He thought about Horatio. He had the dream often now, of Horatio standing over him, with that cold face, and the list of Archie's crimes. But that was not really how it had been. Archie didn't think so. Horatio had loved him. People had loved him once, even if they had forgotten him now. He felt his mouth turn down. He tried to think of something else. He felt sad, because he was not chained in the dark. He was so tired. Tired of everything. Tired of trying. But they had not chained him, and he knew what that meant.
It meant he would have to try to escape.
He waited a week. He ate, and he rested, and he watched the little lizards climb the rock walls. The first time he tried it, he was caught quickly. They beat him, naked, in the courtyard. Not much of a beating, really. He remained conscious, he could still stand.
He was locked in his little room for a week. They brought his food. They let him keep the blanket.
The second time he tried it took them longer to find him. He learned about the pit.
From his position in the ground, Archie could hear when the watch changed. Some of the men kicked sand on him. Some of them pissed on him. He could move, a little, to avoid the things that came down from above, but he could not stand, or lie down. He shifted position, a little, when he could, to ease his legs and back, he hurt, for some time. But finally his legs went numb. His back was worse. His stripes were infected, he was sure. He could feel the itchy puffy wrongness back there. It made him think of Splasher, and his buckets of vinegar. Wonder who he's splashing now?
They brought food and water, each day. For the first week, Archie ate hungrily. There were rats, bu they got not a crumb from him. He rocked his head at night, against the stone, back and forth, as he had used to do-- had he done it always? It helped him sleep.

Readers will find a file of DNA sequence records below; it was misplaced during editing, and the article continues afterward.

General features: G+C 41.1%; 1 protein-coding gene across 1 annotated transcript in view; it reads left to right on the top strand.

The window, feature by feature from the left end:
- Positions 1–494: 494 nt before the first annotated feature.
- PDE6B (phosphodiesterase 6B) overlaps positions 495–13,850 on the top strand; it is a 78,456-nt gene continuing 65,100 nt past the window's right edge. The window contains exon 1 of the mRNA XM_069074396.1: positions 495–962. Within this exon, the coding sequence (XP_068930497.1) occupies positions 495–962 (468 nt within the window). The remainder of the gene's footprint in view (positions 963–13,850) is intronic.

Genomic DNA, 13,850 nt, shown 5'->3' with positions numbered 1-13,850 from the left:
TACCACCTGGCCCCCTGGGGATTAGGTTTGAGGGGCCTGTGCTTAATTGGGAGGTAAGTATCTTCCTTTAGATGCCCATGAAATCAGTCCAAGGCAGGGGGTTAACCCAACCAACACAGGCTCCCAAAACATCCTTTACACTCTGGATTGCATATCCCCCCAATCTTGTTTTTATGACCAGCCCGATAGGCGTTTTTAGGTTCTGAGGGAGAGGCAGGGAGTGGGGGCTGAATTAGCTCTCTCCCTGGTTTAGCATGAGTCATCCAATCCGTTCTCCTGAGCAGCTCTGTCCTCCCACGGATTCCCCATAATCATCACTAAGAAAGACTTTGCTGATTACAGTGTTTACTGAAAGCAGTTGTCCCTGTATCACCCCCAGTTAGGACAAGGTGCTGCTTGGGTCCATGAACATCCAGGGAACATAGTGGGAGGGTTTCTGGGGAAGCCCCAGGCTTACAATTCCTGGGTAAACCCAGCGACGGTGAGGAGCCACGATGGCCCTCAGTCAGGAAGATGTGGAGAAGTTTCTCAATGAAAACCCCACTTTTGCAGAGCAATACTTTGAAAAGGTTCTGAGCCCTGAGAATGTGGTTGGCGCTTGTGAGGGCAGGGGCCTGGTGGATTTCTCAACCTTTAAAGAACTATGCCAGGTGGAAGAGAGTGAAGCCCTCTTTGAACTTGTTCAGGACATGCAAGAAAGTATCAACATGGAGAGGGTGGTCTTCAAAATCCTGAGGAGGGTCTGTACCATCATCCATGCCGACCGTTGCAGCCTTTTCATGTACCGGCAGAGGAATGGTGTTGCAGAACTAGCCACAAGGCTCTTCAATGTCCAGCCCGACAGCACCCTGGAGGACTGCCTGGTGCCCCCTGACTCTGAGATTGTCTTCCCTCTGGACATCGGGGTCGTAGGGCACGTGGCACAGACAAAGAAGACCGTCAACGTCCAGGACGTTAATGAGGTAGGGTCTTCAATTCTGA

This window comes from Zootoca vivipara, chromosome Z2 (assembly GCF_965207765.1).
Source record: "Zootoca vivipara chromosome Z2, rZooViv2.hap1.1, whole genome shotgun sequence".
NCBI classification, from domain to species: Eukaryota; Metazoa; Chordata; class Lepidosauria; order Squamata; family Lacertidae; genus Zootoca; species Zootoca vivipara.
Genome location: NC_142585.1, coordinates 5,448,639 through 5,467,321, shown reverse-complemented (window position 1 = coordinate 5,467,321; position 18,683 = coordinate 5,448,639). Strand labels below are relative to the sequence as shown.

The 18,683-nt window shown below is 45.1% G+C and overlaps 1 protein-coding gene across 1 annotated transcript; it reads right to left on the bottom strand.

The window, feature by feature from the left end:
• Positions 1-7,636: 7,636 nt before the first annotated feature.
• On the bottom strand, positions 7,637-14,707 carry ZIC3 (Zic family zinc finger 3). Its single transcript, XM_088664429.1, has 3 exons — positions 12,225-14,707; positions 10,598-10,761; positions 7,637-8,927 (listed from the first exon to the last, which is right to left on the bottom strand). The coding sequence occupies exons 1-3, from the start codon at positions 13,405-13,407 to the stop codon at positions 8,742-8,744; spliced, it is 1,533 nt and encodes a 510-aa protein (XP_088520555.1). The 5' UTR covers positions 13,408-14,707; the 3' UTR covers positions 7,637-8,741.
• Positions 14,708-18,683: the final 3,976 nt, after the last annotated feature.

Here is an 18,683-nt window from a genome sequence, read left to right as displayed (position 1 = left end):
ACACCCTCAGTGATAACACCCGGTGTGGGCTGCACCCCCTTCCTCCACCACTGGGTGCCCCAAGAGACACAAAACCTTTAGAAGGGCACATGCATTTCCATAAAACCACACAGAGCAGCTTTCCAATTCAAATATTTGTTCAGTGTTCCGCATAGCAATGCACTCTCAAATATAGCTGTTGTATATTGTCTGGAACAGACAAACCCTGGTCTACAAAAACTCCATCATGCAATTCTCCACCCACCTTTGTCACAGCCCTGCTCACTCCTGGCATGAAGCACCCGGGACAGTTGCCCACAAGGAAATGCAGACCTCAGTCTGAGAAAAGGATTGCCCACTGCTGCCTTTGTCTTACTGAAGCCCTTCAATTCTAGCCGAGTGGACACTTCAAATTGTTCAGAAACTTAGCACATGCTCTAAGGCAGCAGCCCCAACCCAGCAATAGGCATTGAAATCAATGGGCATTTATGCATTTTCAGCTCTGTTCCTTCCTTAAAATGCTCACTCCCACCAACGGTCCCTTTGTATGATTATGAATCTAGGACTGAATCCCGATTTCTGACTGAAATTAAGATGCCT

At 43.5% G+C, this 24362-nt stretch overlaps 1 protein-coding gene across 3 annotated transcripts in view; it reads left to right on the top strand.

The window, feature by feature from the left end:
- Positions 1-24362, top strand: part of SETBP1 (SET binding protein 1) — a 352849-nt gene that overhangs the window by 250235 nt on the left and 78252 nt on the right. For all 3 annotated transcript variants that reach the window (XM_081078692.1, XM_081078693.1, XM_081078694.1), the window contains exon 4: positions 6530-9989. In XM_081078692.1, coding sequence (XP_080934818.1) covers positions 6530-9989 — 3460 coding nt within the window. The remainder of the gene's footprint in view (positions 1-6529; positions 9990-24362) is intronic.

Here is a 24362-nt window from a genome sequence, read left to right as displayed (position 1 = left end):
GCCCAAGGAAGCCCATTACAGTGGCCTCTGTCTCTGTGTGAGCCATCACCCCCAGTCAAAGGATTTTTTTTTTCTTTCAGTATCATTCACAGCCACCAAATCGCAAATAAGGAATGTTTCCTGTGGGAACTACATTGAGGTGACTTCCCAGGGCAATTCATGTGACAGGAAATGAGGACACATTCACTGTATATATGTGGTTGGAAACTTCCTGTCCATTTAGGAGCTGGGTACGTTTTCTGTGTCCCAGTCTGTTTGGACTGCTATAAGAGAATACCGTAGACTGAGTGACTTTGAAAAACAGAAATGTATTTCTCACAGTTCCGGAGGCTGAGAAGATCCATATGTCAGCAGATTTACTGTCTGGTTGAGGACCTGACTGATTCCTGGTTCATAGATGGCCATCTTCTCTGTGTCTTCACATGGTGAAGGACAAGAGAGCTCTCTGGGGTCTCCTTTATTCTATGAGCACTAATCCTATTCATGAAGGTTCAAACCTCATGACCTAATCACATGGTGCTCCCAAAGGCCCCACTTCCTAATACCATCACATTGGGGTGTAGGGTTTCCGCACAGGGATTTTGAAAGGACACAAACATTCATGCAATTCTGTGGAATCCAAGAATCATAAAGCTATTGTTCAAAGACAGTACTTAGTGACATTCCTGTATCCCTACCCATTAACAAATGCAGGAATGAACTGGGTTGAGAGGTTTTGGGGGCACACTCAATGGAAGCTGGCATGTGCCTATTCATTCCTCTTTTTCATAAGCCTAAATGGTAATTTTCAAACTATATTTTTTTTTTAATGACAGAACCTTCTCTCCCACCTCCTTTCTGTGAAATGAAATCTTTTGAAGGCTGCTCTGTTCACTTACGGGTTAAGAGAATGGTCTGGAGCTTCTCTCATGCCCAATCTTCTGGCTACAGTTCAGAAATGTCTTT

On the fourth night-- a surprise. Someone shoved a blanket down the grating. It was old and felted. It smelled of horses. It was crawling with lice. Archie cuddled into it gratefully.
The days crawled, the nights ached. He became so thirsty. His head was floating away like clouds. He shivered. He dreamed. He dreamed that Horatio listed his crimes. Horatio shouted, and made Archie's head hurt. His head hurt so much. He was folded in the middle, and would never be right.
He was sleeping, when they lifted the top off. He was so dirty, and he shivered in the heat, as they pried him forth. The light made him scream with pain, but he sound was so weak. They carried him back to the same little room, and dumped into the soft bed. He curled, shivering and small. He hurt so much. If only someone would find him here. People had loved him, once. He was sure of it. But they had forgotten him now.
The door to his cell creaked open. What now? Someone now?
Oh God. Horatio's voice. Horatio had come to list his crimes. This was hell, and Horatio was dead too. It was Archie's fault, but he had never meant it. Sorry, sorry.
He pulled the soft blanket over his head. But they wouldn't let him hide. Horatio pulled the blanket away, and those same dark eyes burned down. Horatio was here to hurt him.
And Archie knew himself weak. Hot tears spilled, and he could only plead, “No, no! Go away!”